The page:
Plaintiffs who assert conspiracy claims under civil rights statutes must plead the operative facts upon which their claim is based. Bald allegations that a conspiracy existed are insufficient. In the absence of factual allegations from which a conspiracy to violate … rights can reasonably be inferred, the charges against Lambert amount to no more than an assertion that he was negligent in supervising the conditions under which the [plaintiffs] were detained. Such negligence cannot amount to a violation of whatever due process rights these [plaintiffs] possessed, for, as the Supreme Court observed in Daniels v. Williams, [66] ‘the Due Process clause is simply not implicated by a negligent act of an official causing unintended loss of or injury to life, liberty, or property.'[67]

         Boeker also directs the Court to Vincent v. City of Sulphur, which, relying upon Lynch, applied the “heightened standard” to a claim of conspiracy:

[A] heightened standard exists for pleading conspiracy under civil rights statutes and plaintiffs ‘must plead the operative facts upon which their claim is based. Bald allegations that a conspiracy existed are insufficient.'[68]

         Considering this heightened pleading standard, Boeker argues that Plaintiff has not pled the “operative facts that show any conspiracy.”[69] The entirety of Boeker's argument on this issue is set forth below:

There was no meeting. Defendant Boeker was interrogated after his arrest. Defendant Boeker provided an adequate defense for his actions, a witnesses [sic], other evidence of consent between the parties, and the Plaintiff's arrest record. After further investigation, D'Aquila [sic] used his prosecutorial discretion, for which he has full prosecutorial immunity for [sic], to leave out the rape kit that could provide extreme prejudice to Boeker (against his Constitutional rights of a fair trial and due process) in the grand jury proceedings. Just because the Plaintiff labels an interrogation as a ‘meeting to conspire' does not mean that the defendants did so. There was no allegations [sic] of force, intimidation, or threats by Boeker as an act in furtherance of the conspiracy.[70]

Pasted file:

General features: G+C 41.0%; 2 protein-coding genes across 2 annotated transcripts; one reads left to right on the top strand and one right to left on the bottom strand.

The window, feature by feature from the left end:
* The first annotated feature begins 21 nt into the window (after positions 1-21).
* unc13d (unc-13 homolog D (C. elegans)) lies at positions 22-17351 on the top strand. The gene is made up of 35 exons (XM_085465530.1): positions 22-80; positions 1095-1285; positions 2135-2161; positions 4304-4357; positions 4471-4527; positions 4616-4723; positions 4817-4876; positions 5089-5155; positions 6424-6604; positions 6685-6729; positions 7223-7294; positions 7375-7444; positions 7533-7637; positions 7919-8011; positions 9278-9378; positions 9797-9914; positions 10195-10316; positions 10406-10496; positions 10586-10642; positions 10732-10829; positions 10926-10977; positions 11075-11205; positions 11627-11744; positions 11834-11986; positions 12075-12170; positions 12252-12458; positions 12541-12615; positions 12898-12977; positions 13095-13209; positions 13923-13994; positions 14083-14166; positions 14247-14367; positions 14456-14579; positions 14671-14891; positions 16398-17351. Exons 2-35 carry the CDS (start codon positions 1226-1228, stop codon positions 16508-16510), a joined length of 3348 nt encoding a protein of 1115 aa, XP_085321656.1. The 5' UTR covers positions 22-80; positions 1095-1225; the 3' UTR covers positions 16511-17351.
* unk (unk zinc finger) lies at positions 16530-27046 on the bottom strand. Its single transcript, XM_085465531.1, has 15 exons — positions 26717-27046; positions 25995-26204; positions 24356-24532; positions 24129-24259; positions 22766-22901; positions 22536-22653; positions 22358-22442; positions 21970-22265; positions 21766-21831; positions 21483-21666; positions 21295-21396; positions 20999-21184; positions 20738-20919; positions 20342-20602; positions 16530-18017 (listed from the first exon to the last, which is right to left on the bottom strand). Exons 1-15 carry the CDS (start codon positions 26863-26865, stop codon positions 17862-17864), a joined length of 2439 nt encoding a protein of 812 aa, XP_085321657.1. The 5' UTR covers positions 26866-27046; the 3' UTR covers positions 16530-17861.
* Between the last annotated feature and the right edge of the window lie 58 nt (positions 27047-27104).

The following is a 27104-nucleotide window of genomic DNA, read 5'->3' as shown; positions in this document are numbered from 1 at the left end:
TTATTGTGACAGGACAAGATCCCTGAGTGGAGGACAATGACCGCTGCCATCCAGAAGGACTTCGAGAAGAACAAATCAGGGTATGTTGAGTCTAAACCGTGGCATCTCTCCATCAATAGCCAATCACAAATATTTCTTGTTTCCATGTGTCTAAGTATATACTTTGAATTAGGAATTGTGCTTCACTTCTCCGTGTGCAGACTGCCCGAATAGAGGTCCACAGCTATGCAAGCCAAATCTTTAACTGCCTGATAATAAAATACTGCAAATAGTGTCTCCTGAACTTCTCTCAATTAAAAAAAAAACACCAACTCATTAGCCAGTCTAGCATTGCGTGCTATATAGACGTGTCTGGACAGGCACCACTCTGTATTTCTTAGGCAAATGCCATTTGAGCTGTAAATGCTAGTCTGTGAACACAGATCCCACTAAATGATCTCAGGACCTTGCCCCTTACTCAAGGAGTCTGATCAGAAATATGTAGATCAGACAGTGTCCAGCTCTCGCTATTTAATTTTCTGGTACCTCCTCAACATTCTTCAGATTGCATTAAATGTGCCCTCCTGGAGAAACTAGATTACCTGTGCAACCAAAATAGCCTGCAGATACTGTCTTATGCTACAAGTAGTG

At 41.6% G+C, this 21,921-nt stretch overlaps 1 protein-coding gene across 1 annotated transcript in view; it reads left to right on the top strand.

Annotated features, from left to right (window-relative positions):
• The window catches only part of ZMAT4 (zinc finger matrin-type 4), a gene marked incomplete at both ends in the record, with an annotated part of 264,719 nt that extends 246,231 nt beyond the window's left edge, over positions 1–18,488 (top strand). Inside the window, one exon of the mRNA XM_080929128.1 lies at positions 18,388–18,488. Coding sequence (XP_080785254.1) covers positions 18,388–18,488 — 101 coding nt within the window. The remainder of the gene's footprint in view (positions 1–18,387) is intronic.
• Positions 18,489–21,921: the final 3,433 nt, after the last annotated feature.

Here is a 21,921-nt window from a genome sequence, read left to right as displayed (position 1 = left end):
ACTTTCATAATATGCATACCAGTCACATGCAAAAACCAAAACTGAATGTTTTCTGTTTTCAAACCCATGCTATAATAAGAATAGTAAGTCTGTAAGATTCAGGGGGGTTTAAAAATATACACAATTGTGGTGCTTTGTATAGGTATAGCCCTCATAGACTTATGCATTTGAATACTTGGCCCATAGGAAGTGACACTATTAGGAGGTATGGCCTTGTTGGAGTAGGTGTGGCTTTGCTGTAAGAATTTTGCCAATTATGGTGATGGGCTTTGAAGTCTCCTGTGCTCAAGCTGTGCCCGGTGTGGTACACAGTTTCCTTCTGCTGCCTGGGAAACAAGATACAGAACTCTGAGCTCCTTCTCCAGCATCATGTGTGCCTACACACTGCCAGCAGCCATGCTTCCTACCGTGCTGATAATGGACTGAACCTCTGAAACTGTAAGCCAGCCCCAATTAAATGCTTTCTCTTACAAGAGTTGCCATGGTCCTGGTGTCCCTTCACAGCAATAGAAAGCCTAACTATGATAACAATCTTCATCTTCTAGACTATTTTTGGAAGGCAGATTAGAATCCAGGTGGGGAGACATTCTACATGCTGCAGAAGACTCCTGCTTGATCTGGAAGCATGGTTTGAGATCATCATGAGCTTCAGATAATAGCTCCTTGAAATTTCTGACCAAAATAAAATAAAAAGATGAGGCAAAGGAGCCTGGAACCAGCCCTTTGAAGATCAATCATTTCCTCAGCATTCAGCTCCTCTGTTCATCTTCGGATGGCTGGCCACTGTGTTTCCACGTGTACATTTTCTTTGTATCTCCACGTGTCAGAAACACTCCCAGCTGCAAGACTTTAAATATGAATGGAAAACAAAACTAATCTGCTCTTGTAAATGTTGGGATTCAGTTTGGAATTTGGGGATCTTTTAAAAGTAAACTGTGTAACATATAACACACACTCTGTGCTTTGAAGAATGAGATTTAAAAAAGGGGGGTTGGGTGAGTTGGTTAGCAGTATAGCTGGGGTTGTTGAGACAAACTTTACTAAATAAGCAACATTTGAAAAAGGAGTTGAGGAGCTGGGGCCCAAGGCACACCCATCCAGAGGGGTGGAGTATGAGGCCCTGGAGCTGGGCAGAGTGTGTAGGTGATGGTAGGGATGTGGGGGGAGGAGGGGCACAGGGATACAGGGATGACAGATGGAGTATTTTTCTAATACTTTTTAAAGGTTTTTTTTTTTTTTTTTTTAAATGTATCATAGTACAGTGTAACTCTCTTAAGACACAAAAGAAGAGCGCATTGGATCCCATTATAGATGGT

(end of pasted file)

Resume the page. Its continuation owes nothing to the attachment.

In summary, the Court's reading of Boeker's argument that Plaintiff did not sufficiently plead a conspiracy claim under the applicable standard is because: (1) the alleged “meeting” where the Defendants allegedly conspired was actually an interrogation of Boeker; (2) Boeker was entitled to put on a defense of himself before the grand jury, which he did; (3) the DA “left out the rape kit” because it would “provide extreme prejudice” to Boeker, but Boeker posits that this is acceptable as the DA “has full prosecutorial immunity, ” and leaving “out the rape kit” was necessary to protect Boeker's constitutional rights; and (4) Boeker did not further the conspiracy with “force, intimidation, or threats.”

         Plaintiff opposes Boeker's arguments and states only as follows:

Plaintiff makes clear that Defendants Boeker, D'Aquila [sic], and Daniel conspired and met, each taking acts in furtherance of the conspiracy (such as representations about the investigation and/or agreeing to not investigate, … in an effort to deprive her of the equal protection and due process protections of the law. She has stated the elements.[71]

         Turning to the allegations in the First Amended Complaint, the following allegations comprise Plaintiff's civil conspiracy claims against Boeker:

From the moment of his arrest, Defendant Boeker was not treated as a suspect in a crime, but instead given preferential treatment by Defendant West Feliciana Parish District Attorney Samuel D. D'Aquilla and his office and West Feliciana Parish Sheriff J. Austin Daniel and his office.[72]
Within 24 hours of his arrest, Mr. Boeker's attorney Jerome Cy D'Aquilla - relative of Defendant District Attorney Sam D'Aquilla - secured two bond reductions totaling $77, 000.00. Mr. Boeker did not spend a single night in custody and his remaining, reduced bond was paid largely by an unknown source from Ascension Parish.[73]
After his release, Defendant Boeker faced no investigation or scrutiny from the District Attorney or the Sheriff.[74]